If you only need a counter example of greedy algorithm on coloring, @btilly provides one already.

I am trying to give reasons to make it more intuitive.

First, for scheduling problem, you can indeed prove greedy algorithm works. The idea is like this:

I CANNOT get better result if I'm NOT choosing the show having the earliest finish time, let's see.

If there is two intervals A, B, with A has earlier finish time, then B is either

- Start time later than A's finish time, then no conflict at all, why not both?
- Start time earlier than A's finish time, there is conflict, I can only choose A OR B, however, A ends earlier, it gives a higher chance to pick more shows afterwards, no?

For coloring problem, however, it is totally another category of problem.

You are forced to pick ALL intervals, while the answer of the problem is THE MAXIMUM # of CONFLICTED INTERVALS OF ALL TIME.

Try to think like this: For all time, there are MAXIMUM 5 exams happening at the same time, you have AT LEAST to use 5 classrooms (colors), right?

So we cannot find this with choosing earliest finish time, the time did not tell you anything.

It may help you to decide whether you PICK or not PICK this interval (like in scheduling problem), but cannot tell you the MINIMUM # of resources you need. They are just different category of problem.

**EDITED:**

After re-reading OP's question, here's more details as far as I know about the coloring problem.

Define `depth`

be the maximum # of conflicts at all time. Logically we know `depth`

is the lower bound, but we have to proof it is the upper bound as well (by contradiction).

*Proof*

The proof needs to **SORT INTERVALS BY START TIME IN ASCENDING ORDER or FINISH TIME IN DESCENDING ORDER**, as shown follow:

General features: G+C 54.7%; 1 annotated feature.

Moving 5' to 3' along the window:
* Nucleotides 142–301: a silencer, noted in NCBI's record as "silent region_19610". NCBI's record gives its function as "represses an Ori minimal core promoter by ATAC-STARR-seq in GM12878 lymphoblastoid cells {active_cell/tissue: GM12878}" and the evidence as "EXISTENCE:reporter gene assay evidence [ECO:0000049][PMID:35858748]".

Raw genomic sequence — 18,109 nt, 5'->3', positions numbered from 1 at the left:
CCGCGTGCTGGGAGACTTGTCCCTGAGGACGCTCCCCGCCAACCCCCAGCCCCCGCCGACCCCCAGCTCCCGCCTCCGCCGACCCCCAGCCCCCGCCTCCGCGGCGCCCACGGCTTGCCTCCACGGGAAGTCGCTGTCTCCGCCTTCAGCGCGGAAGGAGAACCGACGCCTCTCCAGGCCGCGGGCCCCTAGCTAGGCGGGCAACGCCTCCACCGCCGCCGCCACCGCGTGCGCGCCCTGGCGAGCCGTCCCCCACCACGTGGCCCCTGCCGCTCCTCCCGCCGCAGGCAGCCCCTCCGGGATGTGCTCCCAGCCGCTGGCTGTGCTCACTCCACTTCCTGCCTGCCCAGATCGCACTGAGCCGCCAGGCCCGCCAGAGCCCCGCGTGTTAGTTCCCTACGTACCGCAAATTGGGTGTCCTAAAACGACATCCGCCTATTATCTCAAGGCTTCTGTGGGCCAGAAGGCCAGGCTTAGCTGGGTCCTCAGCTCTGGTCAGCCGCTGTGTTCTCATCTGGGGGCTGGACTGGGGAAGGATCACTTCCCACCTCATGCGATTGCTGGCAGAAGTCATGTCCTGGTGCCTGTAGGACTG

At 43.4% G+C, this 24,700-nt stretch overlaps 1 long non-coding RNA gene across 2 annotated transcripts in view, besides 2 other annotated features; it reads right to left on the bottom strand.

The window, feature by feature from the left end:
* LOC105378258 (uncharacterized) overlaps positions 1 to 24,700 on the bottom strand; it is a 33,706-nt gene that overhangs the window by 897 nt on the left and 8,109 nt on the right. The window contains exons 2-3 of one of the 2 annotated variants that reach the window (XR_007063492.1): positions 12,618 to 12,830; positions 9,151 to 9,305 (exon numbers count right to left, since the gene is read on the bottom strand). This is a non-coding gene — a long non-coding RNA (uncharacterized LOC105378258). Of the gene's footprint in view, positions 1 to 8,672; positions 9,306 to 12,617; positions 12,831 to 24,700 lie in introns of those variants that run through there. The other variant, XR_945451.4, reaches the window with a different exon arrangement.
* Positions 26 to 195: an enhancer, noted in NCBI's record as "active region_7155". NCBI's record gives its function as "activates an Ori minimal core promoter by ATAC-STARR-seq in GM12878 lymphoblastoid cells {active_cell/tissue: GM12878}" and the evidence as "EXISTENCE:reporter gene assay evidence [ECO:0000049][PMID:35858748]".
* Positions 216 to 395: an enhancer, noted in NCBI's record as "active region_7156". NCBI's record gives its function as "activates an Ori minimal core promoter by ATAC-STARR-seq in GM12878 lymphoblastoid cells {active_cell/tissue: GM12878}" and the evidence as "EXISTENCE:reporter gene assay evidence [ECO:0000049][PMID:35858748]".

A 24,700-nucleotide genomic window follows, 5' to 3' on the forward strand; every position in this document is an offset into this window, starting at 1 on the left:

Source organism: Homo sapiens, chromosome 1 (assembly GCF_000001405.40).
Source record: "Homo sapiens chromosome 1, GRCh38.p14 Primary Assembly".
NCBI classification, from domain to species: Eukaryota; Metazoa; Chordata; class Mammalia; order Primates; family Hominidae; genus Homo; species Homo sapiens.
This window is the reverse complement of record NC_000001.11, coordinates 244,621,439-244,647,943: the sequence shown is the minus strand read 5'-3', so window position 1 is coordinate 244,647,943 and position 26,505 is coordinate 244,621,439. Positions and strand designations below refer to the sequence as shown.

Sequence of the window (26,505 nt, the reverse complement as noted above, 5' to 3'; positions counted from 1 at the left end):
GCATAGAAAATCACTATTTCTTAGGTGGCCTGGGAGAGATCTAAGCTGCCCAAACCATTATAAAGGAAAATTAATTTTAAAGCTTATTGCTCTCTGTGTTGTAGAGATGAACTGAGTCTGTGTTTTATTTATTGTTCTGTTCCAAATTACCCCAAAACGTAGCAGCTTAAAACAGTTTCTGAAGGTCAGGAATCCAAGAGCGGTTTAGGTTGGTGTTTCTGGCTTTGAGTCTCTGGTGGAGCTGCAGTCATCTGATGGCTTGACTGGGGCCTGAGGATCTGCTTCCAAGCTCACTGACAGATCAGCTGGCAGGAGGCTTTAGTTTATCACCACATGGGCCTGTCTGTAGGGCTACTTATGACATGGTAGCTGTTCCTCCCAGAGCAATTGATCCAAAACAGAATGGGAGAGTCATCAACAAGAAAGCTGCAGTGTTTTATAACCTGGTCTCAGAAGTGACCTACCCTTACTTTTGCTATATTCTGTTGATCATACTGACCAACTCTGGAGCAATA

Assume the `depth`

of the interval set is `d`

, and the answer is greater than `d`

. Let `x`

be the first interval we process that is using resources `d+1`

,
as the processing order is sort by start time ascending, it means there is at least `d`

intervals that start before `x`

and has conflict with x, then the `depth`

of the set is at least `d+1`

, contradiction. So `d`

= `depth`

is also the upper bound of the answer, it is the optimal answer of interval coloring.

Note that if you sort by start time descending, or finish time ascending, then you cannot use the same reasoning.

*Concepts / Goal*

Now we know depth is the answer, we have to find it. Concept-wise, it DOES NOT matter if you find by using start time or finish time, ascending or descending, all options can give you the depth of the interval set.

*Implementation Consideration*

However, for implementation, if you have to find it in O(n lg n), you will have to make use of GREEDY METHOD + some DATA STRUCTURES, which probably need the intervals have some kind of ordering. But that's another story, it's for implementation, concept-wise, it does not matter, you only want to find the depth of the interval set.

*TL;DR*

For interval scheduling problem, the greedy method indeed itself is already the optimal strategy; while for interval coloring problem, greedy method only help to proof depth is the answer, and can be used in the implementation to find the depth (but not in the way as shown in @btilly's counter example)